Ottawa Construction News staff writer
Workers at most Ottawa construction jobsites are protected from contracting the COVID-19 but the few companies who are not taking proper precautions need to comply immediately, according to officials at the Ottawa Construction Association (OCA) and the Unionized Building and Construction Trades Council.
The trades council and OCA issued a statement in March saying that they are focused on protecting the workers from contracting COVID-19 by ensuring all construction job sites follow safe work protocols.
Together, the two organizations are responsible for building more than 90 per cent of the Ottawa region’s $3 billion dollar commercial, industrial and institutional market.
To date, the OCA has gathered 8,000 N-95 respirator masks from member firms to donate them to area doctors, nurses, and public health professionals to improve their safety as they work to respond to the COVID-19 pandemic.
“Like all work sites during the pandemic, general contractors and employers need to protect their workers, and the families of these workers, from viral transmission,” said trades council president John Bourke. “That means the construction site, including elevators, must allow for physical distancing with at least two metres between workers, large-group meetings to be conducted electronically, and any necessary site meetings held in open spaces or outside. These are manageable changes to implement anywhere.”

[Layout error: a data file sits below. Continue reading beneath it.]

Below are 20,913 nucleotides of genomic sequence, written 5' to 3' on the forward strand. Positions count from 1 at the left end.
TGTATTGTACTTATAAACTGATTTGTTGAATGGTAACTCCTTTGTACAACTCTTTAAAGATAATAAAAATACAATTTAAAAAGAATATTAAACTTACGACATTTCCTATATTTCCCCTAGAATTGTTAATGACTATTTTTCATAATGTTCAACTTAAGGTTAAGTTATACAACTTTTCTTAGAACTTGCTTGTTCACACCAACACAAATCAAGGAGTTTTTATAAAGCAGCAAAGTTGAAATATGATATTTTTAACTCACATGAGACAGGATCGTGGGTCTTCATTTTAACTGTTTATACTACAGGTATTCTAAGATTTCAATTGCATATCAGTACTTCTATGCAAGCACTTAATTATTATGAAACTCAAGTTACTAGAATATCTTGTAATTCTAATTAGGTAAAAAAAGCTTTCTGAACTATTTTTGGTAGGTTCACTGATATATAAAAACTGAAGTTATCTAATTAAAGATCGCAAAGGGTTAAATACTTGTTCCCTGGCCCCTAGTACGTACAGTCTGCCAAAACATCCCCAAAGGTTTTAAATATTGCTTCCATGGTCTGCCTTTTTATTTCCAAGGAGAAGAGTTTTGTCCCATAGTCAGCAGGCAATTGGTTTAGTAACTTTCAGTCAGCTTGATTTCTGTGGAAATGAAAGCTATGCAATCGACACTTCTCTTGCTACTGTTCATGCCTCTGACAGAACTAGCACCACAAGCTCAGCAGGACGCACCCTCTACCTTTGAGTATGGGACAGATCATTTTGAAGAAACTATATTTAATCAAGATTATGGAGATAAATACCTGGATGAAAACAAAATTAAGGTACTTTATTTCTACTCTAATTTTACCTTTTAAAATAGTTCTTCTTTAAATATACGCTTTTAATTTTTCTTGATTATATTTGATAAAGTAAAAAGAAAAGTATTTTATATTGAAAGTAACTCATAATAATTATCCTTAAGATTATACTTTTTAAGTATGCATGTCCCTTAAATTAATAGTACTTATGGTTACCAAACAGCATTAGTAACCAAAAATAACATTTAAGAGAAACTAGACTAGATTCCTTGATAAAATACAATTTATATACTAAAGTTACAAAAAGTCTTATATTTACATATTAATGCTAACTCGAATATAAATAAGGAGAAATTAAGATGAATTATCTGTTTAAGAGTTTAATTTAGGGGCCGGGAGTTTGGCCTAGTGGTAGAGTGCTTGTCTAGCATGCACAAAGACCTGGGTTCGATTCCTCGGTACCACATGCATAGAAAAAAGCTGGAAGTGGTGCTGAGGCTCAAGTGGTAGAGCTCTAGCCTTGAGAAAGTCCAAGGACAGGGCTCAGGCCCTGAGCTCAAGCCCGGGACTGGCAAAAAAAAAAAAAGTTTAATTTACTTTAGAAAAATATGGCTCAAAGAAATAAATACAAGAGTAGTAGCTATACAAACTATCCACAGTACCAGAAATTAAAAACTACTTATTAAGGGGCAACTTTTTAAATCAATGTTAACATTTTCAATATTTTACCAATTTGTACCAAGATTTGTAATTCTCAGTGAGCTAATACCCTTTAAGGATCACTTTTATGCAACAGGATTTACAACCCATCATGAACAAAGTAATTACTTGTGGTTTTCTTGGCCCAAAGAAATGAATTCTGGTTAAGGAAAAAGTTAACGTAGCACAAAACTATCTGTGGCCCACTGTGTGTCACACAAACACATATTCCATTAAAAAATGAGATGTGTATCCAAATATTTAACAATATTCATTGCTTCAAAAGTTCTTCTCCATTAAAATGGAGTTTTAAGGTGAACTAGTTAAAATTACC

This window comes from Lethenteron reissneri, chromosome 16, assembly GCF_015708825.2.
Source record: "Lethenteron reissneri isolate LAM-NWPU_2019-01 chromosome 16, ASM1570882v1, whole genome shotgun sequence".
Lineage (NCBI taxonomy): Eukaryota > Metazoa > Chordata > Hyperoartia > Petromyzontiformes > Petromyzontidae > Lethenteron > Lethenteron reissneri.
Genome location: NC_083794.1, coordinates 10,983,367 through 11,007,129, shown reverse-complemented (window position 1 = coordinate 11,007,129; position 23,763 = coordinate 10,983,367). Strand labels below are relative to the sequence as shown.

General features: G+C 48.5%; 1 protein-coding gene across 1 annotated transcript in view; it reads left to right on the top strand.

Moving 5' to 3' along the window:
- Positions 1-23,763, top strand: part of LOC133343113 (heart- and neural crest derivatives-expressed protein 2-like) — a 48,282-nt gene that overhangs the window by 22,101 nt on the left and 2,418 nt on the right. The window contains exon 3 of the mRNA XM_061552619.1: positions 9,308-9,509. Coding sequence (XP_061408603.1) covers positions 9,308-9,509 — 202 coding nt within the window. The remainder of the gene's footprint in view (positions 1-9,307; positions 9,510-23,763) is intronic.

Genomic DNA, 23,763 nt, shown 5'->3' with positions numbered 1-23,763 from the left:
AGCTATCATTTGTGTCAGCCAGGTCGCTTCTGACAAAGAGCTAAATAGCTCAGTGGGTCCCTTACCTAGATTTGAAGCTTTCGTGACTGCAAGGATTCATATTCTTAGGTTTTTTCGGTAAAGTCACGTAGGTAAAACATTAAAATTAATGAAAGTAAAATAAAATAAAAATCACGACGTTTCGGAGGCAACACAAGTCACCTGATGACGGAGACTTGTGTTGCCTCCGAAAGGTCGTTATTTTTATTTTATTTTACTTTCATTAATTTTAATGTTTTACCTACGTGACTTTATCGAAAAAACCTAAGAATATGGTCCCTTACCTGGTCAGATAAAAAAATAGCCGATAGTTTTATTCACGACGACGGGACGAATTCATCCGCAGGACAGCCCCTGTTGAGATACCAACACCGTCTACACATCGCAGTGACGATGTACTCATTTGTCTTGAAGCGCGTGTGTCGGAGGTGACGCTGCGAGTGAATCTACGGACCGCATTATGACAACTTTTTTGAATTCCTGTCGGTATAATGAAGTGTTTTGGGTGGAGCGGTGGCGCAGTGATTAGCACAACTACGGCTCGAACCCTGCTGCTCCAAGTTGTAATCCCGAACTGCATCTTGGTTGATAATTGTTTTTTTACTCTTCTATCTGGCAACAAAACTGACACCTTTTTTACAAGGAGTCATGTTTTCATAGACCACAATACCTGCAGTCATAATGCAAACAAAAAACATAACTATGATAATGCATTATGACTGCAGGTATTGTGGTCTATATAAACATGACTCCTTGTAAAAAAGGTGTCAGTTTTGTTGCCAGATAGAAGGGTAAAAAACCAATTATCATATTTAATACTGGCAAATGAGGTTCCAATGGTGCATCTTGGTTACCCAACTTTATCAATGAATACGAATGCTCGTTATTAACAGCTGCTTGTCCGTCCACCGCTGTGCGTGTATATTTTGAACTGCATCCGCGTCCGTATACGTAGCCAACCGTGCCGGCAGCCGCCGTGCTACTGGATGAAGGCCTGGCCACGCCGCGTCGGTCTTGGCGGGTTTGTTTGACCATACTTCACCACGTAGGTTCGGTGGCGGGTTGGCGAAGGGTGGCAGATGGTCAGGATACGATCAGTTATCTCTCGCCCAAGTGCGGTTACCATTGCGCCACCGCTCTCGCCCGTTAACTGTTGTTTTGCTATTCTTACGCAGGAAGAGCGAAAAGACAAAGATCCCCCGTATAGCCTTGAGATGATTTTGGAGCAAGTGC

Both organizations say they are monitoring all Ottawa construction sites for COVID-19 protocol and report that most of the sites are compliant. The organizations are formalizing a process to identify compliant, safe sites with a ‘gold star poster’, and the non-compliant sites with a black star.
“We have many exemplary construction sites and companies in Ottawa who prioritize the health and safety of their workers, the backbone of our industry,” said John DeVries, the OCA’s president and general manager. “We expect that construction sites will now have higher standards of health and safety mandated because of the pandemic, but also because we are moving towards a more diverse workforce in the building and construction trades, including women, Indigenous people, persons with disabilities, and new Canadians. The era of the porta-potty is over, thankfully.”
For its part, the unionized trades council agrees their 39,000 members are entitled to jobsites that are kept clean, including washrooms, shared offices, common tables, desks, light switches and door handles.
“We know that plumbed facilities with soap and running water are possible on construction sites, as long as it is made a priority,” DeVries said. “Workers must have access to clean toilets and hand-washing facilities, sanitizing hand rub dispensers and handwashing stations that are maintained in good working order and stocked with the right supplies. This is what all worksites require, including construction sites.”
On site workers need to be provided with personal protective equipment, including safety goggles, masks, and gloves, with the equipment never shared and made readily available.
“All sites maintain a list of current employees at work, and so those who have travelled outside the country, or have COVID-19 symptoms, are not permitted to enter a jobsite for fourteen days,” said Bourke. “Excuse employees for sickness without requiring a doctor’s note, have clear preventive measures in place, and communicate those measures to ensure compliance. This is a new world order and like all businesses, the building and construction industry can and will adapt now.”